NEW YORK (TheStreet) -- Three years after Starbucks (SBUX) bought the La Boulange baked-goods brand to bolster its food offerings, the coffee giant is closing the 23 pastry shops that came with it to focus on expanding the brand in house.
La Boulange's pastries and breakfast sandwiches have been central to the growth of Starbucks's food sales. But running the separate La Boulange stores, located mostly in San Francisco, has become a distraction, according to Cliff Burrows, Starbucks group president for the U.S. Starbucks acquired La Boulange parent company Bay Bread in 2012 for $100 million, seeking to bolster a food-product menu that had drawn customer complaints for lacking quality and consistency.
Starbucks reported that food sales grew 16% in the quarter ended March 29 versus the prior-year period and that sales of breakfast sandwiches rose 35%. At the time of the acquisition, Starbucks said it planned to open more La Boulange cafes in major U.S. cities. But the company recently completed an analysis of its stores and determined that "the La Boulange cafes are not a sustainable model for Starbucks long term," Burrows said.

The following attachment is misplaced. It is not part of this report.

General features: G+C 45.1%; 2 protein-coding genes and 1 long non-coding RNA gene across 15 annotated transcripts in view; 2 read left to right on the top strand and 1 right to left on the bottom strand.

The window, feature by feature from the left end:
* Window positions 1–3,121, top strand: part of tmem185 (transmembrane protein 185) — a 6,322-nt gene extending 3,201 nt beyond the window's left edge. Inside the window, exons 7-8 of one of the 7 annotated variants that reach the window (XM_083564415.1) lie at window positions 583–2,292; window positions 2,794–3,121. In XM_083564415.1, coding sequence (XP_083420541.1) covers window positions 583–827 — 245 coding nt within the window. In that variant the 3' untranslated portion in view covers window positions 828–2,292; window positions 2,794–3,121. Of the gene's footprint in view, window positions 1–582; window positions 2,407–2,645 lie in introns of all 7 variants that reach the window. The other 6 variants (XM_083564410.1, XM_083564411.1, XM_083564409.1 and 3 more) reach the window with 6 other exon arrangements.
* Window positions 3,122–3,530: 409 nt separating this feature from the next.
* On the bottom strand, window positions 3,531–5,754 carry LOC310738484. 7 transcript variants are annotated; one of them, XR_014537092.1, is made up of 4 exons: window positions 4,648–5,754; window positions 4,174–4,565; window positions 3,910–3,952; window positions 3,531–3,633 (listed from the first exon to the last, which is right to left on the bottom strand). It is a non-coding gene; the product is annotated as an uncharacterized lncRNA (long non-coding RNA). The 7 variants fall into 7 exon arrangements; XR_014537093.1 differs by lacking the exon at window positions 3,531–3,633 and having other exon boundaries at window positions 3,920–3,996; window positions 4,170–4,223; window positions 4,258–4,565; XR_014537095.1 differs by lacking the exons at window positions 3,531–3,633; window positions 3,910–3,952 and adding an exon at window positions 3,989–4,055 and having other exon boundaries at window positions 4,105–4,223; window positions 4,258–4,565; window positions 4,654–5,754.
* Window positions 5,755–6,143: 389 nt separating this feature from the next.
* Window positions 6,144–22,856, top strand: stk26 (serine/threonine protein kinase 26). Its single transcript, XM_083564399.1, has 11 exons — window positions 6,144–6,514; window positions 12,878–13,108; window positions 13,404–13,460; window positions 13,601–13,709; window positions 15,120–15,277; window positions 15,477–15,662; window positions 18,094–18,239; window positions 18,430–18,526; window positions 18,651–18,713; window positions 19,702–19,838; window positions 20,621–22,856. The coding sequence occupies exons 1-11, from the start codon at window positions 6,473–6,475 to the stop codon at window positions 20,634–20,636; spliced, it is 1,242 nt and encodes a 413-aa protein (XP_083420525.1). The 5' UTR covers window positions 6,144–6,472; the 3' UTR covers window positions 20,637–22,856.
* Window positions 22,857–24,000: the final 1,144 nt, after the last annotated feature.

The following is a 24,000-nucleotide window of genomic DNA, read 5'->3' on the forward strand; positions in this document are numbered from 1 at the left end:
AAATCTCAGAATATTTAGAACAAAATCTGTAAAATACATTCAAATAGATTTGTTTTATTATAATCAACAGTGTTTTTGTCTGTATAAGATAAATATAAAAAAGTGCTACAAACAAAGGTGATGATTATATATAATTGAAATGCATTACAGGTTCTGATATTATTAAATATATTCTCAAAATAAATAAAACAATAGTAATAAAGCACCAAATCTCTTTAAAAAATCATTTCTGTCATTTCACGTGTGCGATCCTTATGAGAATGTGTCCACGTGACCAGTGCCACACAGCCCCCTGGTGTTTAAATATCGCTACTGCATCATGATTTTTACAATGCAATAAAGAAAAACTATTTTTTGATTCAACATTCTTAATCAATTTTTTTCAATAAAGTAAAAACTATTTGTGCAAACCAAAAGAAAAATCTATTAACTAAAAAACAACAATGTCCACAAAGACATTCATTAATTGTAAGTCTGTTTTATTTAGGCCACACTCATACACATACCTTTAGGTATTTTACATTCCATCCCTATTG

Some of the La Boulange cafes were underperforming, but Burrows said the main motivation in closing them was a desire to focus on the core Starbucks business rather than operating two separate but related retail chains. Food has become a key growth strategy for Starbucks as it seeks to become more than a coffee chain.
In December, the Seattle company said it plans to double its annual revenue from food in the U.S. to more than $4 billion in the next five years. Starbucks also said it plans to close its Evolution Fresh juice store in San Francisco because it was underperforming. The other three Evolution Fresh stores, located in Washington state, will remain open. Starbucks acquired the juice brand in 2011. Burrows said Starbucks will continue to open more Teavana stores. The company acquired the brand of mall-based tea shops in 2012.